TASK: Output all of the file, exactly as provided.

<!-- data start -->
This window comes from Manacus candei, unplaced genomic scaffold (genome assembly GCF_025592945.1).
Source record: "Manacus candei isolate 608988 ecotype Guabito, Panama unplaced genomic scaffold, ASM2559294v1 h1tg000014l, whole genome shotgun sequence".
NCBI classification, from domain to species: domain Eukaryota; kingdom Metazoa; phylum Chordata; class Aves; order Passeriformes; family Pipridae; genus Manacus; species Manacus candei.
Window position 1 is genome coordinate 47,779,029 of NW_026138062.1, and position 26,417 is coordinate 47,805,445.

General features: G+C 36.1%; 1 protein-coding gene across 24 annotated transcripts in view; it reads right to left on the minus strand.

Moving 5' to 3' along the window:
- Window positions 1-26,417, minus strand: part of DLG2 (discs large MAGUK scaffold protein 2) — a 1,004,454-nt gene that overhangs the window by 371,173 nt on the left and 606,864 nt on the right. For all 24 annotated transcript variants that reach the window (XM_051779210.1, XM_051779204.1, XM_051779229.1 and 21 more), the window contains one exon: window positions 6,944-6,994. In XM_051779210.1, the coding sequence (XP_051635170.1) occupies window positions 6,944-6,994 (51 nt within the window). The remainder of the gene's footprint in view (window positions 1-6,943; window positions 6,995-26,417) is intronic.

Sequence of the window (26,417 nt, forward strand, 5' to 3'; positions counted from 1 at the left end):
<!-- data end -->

This window comes from Manacus candei, unplaced genomic scaffold (genome assembly GCF_025592945.1).
Source record: "Manacus candei isolate 608988 ecotype Guabito, Panama unplaced genomic scaffold, ASM2559294v1 h1tg000014l, whole genome shotgun sequence".
NCBI classification, from domain to species: domain Eukaryota; kingdom Metazoa; phylum Chordata; class Aves; order Passeriformes; family Pipridae; genus Manacus; species Manacus candei.
Window position 1 is genome coordinate 47,779,029 of NW_026138062.1, and position 26,417 is coordinate 47,805,445.

General features: G+C 36.1%; 1 protein-coding gene across 24 annotated transcripts in view; it reads right to left on the minus strand.

Moving 5' to 3' along the window:
- Window positions 1-26,417, minus strand: part of DLG2 (discs large MAGUK scaffold protein 2) — a 1,004,454-nt gene that overhangs the window by 371,173 nt on the left and 606,864 nt on the right. For all 24 annotated transcript variants that reach the window (XM_051779210.1, XM_051779204.1, XM_051779229.1 and 21 more), the window contains one exon: window positions 6,944-6,994. In XM_051779210.1, the coding sequence (XP_051635170.1) occupies window positions 6,944-6,994 (51 nt within the window). The remainder of the gene's footprint in view (window positions 1-6,943; window positions 6,995-26,417) is intronic.

Sequence of the window (26,417 nt, forward strand, 5' to 3'; positions counted from 1 at the left end):